If you're in IT, customer service, accounting or finance, should you worry about offshoring -- the corporate practice of shifting US jobs, and increasingly white-collar jobs, to low-cost, but well-educated, employees in countries such as India?
Not yet, say the experts. The offshoring trend is real, but its influence on American compensation levels is more hype than fact.
"It's definitely something that's happening, but the effect is not as great as people think," says Keith Fortier, CCP, director of compensation for Salary.com. "It's become an issue, because people have perceived that they've lost pay because of offshoring."
Note that Fortier says “perceived” loss of pay. Currently, about 250,000 US jobs have been offshored. That may sound like a lot, until you put the numbers in perspective. There are 145 million jobs in the American economy, so those 250,000 jobs represent roughly 0.13 percent of the job market. "Compensation follows the rules of supply and demand. The amount of jobs we're losing doesn't equate, in compensation terms, to anything substantial. It's diminutive," says Fortier.
A widely circulated report from Forrester Research, published in November 2002, predicts that by 2015 our economy will lose 3 million jobs to offshoring, mostly in labor-intensive functions such as data entry, programming and back-end processing. "If Forrester's projections are accurate, that's roughly 2 percent of the US job market," says Fortier.
Even if the offshoring trend continues over the next decade, Fortier suspects that compensation levels for positions in the US won't decrease; if anything, the rate of salary increase might slow somewhat.
What's Going Where?
Technology jobs aren't the only jobs that could end up overseas. Consulting firm A.T. Kearney predicts US banks, brokerage firms, insurance companies, mutual funds and other financial service firms will move a half-million jobs overseas over the next five years.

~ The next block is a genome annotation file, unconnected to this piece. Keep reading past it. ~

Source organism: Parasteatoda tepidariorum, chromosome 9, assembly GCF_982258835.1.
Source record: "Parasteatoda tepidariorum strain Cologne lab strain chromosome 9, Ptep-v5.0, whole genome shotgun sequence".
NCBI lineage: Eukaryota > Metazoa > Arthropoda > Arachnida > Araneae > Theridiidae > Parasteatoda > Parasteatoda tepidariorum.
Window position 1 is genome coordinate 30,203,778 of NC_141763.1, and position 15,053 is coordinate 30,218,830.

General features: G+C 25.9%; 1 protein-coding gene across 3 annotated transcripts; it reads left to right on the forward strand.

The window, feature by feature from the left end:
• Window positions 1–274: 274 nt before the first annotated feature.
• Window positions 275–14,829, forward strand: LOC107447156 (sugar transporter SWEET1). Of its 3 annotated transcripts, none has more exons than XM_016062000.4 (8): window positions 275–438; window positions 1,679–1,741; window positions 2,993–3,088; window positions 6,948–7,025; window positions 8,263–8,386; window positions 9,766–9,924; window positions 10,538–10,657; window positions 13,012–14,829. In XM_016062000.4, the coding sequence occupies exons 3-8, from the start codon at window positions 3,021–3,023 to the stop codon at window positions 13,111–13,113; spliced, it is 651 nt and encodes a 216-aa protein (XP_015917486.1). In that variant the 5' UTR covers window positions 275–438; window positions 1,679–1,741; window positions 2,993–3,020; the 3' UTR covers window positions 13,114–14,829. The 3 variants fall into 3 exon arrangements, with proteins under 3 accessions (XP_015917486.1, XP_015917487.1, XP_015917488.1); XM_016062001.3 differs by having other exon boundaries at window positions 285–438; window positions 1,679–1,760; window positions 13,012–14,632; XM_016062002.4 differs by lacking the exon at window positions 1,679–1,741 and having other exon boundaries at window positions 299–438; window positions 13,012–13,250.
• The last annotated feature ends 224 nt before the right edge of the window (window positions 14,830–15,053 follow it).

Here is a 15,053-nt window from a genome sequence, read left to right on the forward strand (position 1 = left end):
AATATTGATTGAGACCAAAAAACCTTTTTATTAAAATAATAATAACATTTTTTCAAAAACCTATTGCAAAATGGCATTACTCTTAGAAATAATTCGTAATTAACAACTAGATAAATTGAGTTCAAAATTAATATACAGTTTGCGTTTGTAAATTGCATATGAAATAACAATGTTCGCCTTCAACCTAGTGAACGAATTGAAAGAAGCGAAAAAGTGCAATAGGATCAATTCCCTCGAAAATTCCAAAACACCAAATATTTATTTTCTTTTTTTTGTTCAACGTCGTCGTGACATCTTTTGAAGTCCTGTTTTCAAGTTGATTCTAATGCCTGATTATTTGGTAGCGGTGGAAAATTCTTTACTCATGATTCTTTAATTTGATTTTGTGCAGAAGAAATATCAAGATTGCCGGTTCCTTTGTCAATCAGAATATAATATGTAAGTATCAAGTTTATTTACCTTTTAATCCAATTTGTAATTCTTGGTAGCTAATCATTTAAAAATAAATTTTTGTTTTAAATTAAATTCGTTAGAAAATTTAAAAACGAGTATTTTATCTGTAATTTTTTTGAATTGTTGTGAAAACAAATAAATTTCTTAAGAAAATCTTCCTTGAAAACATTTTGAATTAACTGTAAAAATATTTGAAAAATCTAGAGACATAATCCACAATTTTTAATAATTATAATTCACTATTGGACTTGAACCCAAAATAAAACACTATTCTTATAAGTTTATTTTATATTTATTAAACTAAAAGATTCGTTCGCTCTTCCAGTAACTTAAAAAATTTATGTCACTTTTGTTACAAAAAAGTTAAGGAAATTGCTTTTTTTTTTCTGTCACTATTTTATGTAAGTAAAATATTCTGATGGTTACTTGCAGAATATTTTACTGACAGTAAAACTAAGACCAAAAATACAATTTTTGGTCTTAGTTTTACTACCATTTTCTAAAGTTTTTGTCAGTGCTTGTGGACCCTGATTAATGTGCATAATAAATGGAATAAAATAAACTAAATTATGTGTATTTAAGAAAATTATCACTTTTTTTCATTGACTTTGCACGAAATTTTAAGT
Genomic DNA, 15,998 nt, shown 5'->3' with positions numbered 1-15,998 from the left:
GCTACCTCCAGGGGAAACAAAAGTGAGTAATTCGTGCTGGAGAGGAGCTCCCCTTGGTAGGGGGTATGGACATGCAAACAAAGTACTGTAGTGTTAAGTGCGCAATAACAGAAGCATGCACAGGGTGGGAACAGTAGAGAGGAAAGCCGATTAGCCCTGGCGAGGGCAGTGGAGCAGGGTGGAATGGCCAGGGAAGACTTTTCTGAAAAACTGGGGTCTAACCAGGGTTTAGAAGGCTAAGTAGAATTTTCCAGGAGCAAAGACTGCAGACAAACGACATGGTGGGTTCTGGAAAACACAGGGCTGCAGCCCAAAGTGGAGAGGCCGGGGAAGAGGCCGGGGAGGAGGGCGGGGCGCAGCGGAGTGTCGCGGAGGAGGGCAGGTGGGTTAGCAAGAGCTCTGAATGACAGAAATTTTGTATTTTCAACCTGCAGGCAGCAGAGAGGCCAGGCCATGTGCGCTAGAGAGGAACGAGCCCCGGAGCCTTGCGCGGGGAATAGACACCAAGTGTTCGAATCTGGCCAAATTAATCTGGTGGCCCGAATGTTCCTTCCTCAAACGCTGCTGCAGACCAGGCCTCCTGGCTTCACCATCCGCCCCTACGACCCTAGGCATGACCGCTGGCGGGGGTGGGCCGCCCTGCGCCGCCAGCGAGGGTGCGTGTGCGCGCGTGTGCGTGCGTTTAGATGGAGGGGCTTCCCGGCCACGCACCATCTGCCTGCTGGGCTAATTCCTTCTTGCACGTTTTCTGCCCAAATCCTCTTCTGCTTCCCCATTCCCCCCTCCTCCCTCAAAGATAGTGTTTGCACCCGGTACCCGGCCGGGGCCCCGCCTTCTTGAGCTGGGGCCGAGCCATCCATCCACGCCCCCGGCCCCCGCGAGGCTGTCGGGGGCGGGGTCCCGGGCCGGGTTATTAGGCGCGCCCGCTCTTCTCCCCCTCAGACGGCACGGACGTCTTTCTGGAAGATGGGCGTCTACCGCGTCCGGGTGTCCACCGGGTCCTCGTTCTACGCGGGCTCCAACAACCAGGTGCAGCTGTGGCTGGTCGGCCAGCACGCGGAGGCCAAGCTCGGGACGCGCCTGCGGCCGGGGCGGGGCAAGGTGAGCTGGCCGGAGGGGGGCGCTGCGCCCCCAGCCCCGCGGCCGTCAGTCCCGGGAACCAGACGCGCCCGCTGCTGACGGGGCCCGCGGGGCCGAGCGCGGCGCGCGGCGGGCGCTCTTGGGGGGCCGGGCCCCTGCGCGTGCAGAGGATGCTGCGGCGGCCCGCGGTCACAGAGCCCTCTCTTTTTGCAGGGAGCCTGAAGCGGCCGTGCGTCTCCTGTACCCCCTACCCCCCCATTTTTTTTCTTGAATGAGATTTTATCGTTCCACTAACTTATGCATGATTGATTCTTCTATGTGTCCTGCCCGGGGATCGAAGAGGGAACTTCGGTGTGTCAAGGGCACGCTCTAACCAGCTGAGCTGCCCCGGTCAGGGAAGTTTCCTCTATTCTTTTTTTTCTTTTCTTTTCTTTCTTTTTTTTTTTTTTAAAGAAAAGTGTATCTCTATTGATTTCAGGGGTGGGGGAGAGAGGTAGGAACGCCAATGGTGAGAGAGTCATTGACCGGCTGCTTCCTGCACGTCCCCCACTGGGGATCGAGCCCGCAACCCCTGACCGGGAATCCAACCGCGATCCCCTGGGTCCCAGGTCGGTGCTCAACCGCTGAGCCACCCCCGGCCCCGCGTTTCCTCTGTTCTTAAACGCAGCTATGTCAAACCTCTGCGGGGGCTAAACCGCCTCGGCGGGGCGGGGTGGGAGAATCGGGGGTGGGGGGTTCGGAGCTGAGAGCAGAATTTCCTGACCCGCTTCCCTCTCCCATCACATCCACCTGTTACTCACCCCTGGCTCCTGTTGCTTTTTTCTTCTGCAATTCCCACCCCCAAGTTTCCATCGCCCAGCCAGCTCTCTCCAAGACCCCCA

Raja Gopalakrishnan, head of US operations for Indian business process outsourcer ICICI OneSource, says Indian companies are selling US companies on outsourcing various finance jobs, including:
- Asset Management: Back-office processes, unit record keeping, 401k pension administration and equity research.
- Consumer Lending: Credit card transaction processing (billing and collecting) and customer care and telemarketing.
- Insurance: Policy administration and claims processing.
- Retail Banking: Customer care, account opening and customer acquisition
Despite the data, some job seekers in technology services, operations and administration are worrying too much about offshoring and not enough about their own skills.
"One very interesting recurring theme that I see is that job seekers have a tendency to see all labor moving to China, India, the Philippines and other low-cost labor communities," says David R. Cape, principal in Clew, LLC., a competitive-intelligence consulting firm. "Their pessimism is seeping into their communications during the job search. And others have thrown in the towel altogether, leaving behind promising careers in technology after long job searches to work in cellular-phone sales or auto-parts retailing to stop the hemorrhaging in their bank accounts."
Plan to Succeed
If you're working in a field that's outsourcing jobs offshore, check the past practices of potential employers and track current company news so you'll know who's considering offshoring your position. And, to make yourself more competitive at home and abroad, complete any certifications or advanced-degree programs your industry values.